UNT professor sues after controversial article results in his removal as journal head
First posted April 23, 2021 10:25am EDT
Last updated March 16, 2022 11:59am EDT
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Amid an ongoing debate on race in the music theory field, a University of North Texas (UNT) professor filed a lawsuit against the school in federal court, asserting that the university administration had violated his Free Speech rights and was trying to censor his academic work by moving to remove him as editor of an academic journal.
Timothy Jackson is a professor of music theory at UNT. He is the founder and director of the school’s Center for Schenkerian Studies and the Journal of Schenkerian Studies, which is published by the UNT press. In 2019, he wrote an article defending Heinrich Schenker, a music theorist from the early 20th century who has been accused of promoting white supremacy.
Philip Ewell is a professor of music theory at Hunter College of the City University of New York. Ewell, who is Black, has been outspoken about the need to confront systemic racism in the music theory discipline. He argued that this includes explicitly acknowledging the racist views of major historical players in the field, especially Schenker.
Schenkerian music theory, named after Heinrich Schenker, is one of the most widely taught viewpoints in music theory in American higher education, according to SUM, a publication curated at the Graduate Center at the City University of New York.
In an address to the Society for Music Theory in November 2019, Ewell argued that Schenker’s white supremacy played an important role in his music theory and that continued teaching of his theory without acknowledging its allegedly racist aspects was contributing to the “white racial frame” present in the field, Inside Higher Ed reported.
Specifically, Ewell asserted that Schenker believed Black people were unable to self-govern, scorned their musical contributions, and condemned biracial marriages. He also said Schenker referred to nonwhite people as “primitive” and “animals,” according to SUM. Ewell said that addressing this framing of music theory was crucial to add more diverse voices to the field; the membership of the Society of Music Theory is currently only 1% Black, SUM reported.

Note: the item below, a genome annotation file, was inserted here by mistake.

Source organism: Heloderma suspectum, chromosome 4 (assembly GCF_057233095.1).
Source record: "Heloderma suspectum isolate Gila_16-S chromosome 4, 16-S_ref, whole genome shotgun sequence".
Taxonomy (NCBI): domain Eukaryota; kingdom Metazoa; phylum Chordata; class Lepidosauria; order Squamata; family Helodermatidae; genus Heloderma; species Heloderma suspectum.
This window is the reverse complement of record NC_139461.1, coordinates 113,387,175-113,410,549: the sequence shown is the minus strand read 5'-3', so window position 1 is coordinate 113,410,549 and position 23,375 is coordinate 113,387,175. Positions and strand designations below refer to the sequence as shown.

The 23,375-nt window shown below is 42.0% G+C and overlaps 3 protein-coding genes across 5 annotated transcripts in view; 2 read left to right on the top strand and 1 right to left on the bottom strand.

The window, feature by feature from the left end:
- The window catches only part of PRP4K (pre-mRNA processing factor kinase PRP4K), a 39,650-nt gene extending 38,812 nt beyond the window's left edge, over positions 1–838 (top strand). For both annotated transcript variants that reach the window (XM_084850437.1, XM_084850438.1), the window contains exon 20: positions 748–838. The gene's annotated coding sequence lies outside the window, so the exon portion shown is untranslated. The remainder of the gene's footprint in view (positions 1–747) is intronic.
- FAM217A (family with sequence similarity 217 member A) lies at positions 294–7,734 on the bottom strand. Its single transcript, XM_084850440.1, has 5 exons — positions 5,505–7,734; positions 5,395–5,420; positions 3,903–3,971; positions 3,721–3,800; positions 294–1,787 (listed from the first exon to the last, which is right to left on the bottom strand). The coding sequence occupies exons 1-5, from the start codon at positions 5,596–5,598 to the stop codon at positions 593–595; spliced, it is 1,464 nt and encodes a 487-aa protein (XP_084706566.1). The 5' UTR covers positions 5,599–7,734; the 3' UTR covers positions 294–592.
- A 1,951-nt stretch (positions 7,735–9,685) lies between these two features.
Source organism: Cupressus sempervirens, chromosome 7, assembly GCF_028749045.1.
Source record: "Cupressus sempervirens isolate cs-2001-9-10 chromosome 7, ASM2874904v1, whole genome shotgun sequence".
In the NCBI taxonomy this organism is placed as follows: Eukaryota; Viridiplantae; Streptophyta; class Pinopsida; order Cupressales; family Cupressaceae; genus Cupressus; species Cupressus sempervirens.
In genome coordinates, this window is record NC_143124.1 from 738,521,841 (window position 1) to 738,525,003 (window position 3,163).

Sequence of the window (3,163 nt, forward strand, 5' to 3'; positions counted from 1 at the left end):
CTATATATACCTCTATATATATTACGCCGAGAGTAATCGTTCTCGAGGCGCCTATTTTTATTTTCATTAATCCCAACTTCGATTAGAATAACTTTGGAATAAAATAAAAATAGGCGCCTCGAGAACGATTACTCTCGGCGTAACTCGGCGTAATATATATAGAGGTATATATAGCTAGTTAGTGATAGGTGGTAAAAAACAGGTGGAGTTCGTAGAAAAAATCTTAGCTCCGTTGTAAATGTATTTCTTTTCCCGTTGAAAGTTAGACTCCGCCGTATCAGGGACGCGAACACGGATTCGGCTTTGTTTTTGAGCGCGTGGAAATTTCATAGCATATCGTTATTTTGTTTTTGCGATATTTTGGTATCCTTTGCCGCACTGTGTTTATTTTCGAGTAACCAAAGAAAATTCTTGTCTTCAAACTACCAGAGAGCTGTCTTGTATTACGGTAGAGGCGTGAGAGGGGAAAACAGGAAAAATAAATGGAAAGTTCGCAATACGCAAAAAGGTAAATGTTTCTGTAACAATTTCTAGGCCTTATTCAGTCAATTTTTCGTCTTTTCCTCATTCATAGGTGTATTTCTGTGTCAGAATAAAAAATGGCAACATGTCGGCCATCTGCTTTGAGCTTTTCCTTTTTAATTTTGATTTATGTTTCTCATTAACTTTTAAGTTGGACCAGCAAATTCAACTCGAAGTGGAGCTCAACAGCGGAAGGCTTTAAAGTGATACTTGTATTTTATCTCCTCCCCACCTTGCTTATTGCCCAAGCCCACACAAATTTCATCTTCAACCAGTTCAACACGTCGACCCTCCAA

Afterward, several responses were written by different music theorists in the Journal of Schenkerian Studies, including one by Jackson, who accused Ewell of “scapegoating,” adding Ewell’s criticism of Schenker “occurs in a much larger context of Black-on-Jew attacks in the U.S.,” the Dallas Observer reported.
Jackson’s article delved into a larger commentary on Black culture and values, claiming that Ewell was “uninterested in bringing Blacks up to ‘standard’ so they can compete. On the contrary he [was] claiming that those very standards themselves are racist,” Inside Higher Ed reported. Additionally, Jackson also argued the “paucity of African-American women and men in the field of music theory is that few grow up in homes where classic music is profoundly valued.”
Jackson’s rebuttal was met with intense backlash, with some people calling him a racist, the Observer reported. Many demanded that UNT fire Jackson and dissolve the Journal of Schenkerian Studies.
“Academics … have a responsibility to exercise their academic free speech,” Jackson said, defending his piece. “And when they think that the ball is out, they have to say so. Even if people — and lots of people — don’t agree with them.”
Jackson removed as journal head
A group of UNT music theory graduate students petitioned John Richmond, the dean of the College of Music, saying they “stand in solidarity with Dr. Phillip Ewell in his goals to address systemic racism in and beyond the field of music theory.”
According to the Denton Record-Chronicle, the graduate students condemned Jackson as racist on Twitter and criticized his editorial leadership. As a result, UNT removed Jackson as journal head, and an ad hoc review committee was created to investigate the journal and whether Jackson’s response was racist.
Jackson sues UNT
Jackson partnered with the Foundation for Individual Rights in Education (FIRE), an advocacy organization, to file a lawsuit against the university, accusing it of infringing on his right to Free Speech. Despite the lawsuit, many members of the UNT faculty and the graduate student body supported punitive actions against Jackson, according to the Observer.
Jackson’s lawsuit, filed in U.S. District Court for the Eastern District of Texas, rested on two central accusations, according to Inside Higher Ed.
The first targeted faculty members and graduate students for defamation, in response to their having publicly labeled Jackson a racist. The second accused UNT of infringing on Jackson’s Free Speech rights by trying to remove him from his position at the Journal of Schenkerian Studies and enforce changes to its editorial process.
FIRE initially supported Jackson on both of these fronts, but it has since criticized the inclusion of defamation suits, saying that the comments Jackson has taken issue with are “protected expression of opinion,” according to Inside Higher Ed.
Federal Judge denies UNT’s motion to dismiss, giving green light for suit
One year later, on Jan. 18, 2022, U.S. District Judge Amos Mazzant for the Eastern District of Texas, nominated in 2014 by former President Barack Obama, denied UNT’s motion to dismiss, giving Jackson the ability to press forward with the suit.
According to the Denton Record-Chronicle, Jackson said students and colleagues treated him as “a pariah.”
“I lost all of my music theory doctoral students but one,” he said. “My center and the journal remain in limbo. Until the truth for which I stand has been acknowledged, I don’t see how the lingering damage to my career can be repaired.”
As of March 16, 2022, there were no further developments.